The traditional way of growing vegetables is to use digging to keep the ground around them free of competing plants, so that they get the best possible access to light, water and nutrients. Even if you enjoy digging, it’s a lot of work. Not only that, but digging causes the soil to lose organic matter so you have to incorporate compost or manure to offset the damage. Put like that, it sounds like a losing game, doesn’t it?
No dig gardening replaces the annual dig with an annual top-dressing of a couple of inches of compost, which is usually done in the autumn. You don’t dig at all; just hoe off annual weeds, dig out perennial ones (or cover them with several thicknesses of cardboard), spread the compost on and leave it be. This may sound like an easy option, but it isn’t – make no mistake, moving around that much compost is quite a bit of work!
Over the winter and following spring, worms begin to incorporate the compost into the soil below. The result is a richer, crumbly soil with plenty of air spaces. Sandy soil holds water and nutrients better; clay soil becomes less heavy and drains better provided the whole area doesn’t puddle (if it does, consider confining your no-dig area to raised beds).
You still need to keep on top of weeds in a no dig bed, but this is less work than in conventional growing. Not only are you not bringing dormant weed seeds to the surface, but because the soil is so much lighter the weeds lift out of the soil with much less fuss. Once the soil structure improves even dock and dandelion roots pop out of the ground without protest, leaving you with more time and energy to tend to your food plants.
Gardeners who haven’t tried no dig often point out that digging is needed to break up hard clods in the soil, and to cut through the soil pan (the layer of compacted soil that forms just below the cultivated depth). In fact both clods and soil pan are a symptom of poor soil structure – in other words, they’re caused by digging in the first place! In most cases they correct themselves within a few years; the only digging that’s necessary in a no dig bed is to lever out root crops, or to fork out potatoes.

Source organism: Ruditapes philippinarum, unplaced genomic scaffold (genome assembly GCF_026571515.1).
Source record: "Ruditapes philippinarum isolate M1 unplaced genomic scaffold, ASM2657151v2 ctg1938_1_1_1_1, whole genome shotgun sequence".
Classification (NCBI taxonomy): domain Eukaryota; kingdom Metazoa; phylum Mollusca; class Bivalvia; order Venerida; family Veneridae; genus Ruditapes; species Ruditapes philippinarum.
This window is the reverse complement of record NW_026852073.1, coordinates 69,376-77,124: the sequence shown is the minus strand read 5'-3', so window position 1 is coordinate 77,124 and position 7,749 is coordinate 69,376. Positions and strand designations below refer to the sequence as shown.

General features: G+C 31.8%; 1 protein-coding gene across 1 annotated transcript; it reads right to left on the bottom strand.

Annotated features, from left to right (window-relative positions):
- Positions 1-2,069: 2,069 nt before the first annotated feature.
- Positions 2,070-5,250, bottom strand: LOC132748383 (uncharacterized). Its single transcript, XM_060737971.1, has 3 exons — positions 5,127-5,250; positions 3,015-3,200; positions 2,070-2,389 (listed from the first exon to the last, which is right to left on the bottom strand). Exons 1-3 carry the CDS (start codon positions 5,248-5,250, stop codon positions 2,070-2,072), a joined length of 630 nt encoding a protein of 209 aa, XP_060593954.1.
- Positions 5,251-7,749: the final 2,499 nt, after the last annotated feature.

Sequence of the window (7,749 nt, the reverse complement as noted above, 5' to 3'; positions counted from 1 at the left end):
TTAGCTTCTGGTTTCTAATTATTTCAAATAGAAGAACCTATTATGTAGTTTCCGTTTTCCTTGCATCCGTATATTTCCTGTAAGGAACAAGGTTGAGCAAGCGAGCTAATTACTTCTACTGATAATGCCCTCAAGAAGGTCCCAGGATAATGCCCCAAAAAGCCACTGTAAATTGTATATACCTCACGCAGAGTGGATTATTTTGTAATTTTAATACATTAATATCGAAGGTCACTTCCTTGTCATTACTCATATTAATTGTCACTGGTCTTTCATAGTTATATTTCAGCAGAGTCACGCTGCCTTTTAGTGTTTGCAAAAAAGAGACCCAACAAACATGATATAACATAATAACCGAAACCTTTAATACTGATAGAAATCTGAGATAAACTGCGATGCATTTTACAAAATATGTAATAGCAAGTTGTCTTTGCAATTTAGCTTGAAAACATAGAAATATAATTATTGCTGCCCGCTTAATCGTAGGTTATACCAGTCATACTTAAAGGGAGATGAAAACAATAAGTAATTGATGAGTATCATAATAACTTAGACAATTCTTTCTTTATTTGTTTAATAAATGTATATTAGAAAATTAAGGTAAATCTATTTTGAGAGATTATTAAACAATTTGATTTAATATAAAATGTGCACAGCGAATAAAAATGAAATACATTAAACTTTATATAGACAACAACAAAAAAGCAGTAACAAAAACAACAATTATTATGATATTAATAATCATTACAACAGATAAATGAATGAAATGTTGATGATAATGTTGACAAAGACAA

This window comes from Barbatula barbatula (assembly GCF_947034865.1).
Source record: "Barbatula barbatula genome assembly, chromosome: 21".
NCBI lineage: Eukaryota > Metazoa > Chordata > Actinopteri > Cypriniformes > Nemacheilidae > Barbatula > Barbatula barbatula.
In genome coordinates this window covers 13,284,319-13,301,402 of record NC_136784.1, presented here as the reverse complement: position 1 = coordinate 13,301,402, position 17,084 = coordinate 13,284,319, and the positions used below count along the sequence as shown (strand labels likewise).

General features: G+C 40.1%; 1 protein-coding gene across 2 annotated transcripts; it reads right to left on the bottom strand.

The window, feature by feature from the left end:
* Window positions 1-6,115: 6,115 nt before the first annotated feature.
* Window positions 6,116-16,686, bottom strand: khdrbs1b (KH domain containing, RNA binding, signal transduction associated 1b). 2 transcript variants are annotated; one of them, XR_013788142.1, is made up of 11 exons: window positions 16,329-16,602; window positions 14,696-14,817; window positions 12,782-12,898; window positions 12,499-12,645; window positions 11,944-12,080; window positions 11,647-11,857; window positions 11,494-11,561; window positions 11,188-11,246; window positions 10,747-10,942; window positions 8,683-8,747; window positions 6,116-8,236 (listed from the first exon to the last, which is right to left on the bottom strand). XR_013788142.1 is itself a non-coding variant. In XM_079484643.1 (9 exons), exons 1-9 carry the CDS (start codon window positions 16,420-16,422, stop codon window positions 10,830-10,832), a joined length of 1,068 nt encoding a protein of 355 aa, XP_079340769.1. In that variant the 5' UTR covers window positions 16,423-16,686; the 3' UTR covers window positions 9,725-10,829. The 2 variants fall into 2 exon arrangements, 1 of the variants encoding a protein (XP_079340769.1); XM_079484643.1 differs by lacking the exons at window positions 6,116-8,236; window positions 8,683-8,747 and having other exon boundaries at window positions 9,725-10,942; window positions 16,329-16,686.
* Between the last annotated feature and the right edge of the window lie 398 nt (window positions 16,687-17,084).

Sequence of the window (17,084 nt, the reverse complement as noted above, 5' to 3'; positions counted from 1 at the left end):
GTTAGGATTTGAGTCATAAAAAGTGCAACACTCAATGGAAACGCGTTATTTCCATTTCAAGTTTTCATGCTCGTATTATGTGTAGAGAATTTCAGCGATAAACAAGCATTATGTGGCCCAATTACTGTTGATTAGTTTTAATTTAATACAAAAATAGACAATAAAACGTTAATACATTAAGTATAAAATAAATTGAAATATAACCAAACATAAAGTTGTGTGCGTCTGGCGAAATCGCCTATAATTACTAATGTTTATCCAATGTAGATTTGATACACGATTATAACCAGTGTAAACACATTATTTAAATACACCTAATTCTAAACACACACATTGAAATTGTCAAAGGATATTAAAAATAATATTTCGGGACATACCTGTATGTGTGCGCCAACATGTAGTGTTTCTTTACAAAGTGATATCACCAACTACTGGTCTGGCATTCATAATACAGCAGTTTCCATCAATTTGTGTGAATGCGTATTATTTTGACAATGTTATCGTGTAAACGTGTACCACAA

- You don’t have to dig!
- Less time and effort spent weeding
- Impressively healthy plants with improved resistance to drought
- Improved soil structure and fertility
- Uses an awful lot of compost so you may have to arrange bulk delivery
- You need a good worm population to start off with – non-organic growers may have to wait longer for their soil structure to pick up
Do you get as much produce from a no dig garden?
Actually, you may get more. Charles Dowding, the undisputed king of no-dig in the UK, has run several experiments over the years. Keeping all other factors as similar as possible, he found that even newly-created no dig beds give about 10% better yields than conventionally dug ones.
How to move to no dig gardening
- Go organic. No dig is all about healthy soil – about worms, minibeasts and fungi and the complex web of nutrient exchange that goes along with them.
- Work out how much compost you’re going to need on an ongoing basis, and where it’s going to come from.
- In autumn, prepare the existing beds by hoeing any annual weeds off. Dig out perennial weeds or cover them with several thicknesses of cardboard.
- Top dress the beds with a one-off SIX INCHES of compost, which will starve out any weeds with the exception of bindweed and marestail.
- Start growing in the spring as normal – and see the difference!
- In future years, top dress annually in autumn (or spring, for beds occupied in autumn) with one or two inches of compost – no less than two for very sandy soils.
Bulk compost image by Bryn Pinzgauer on Flickr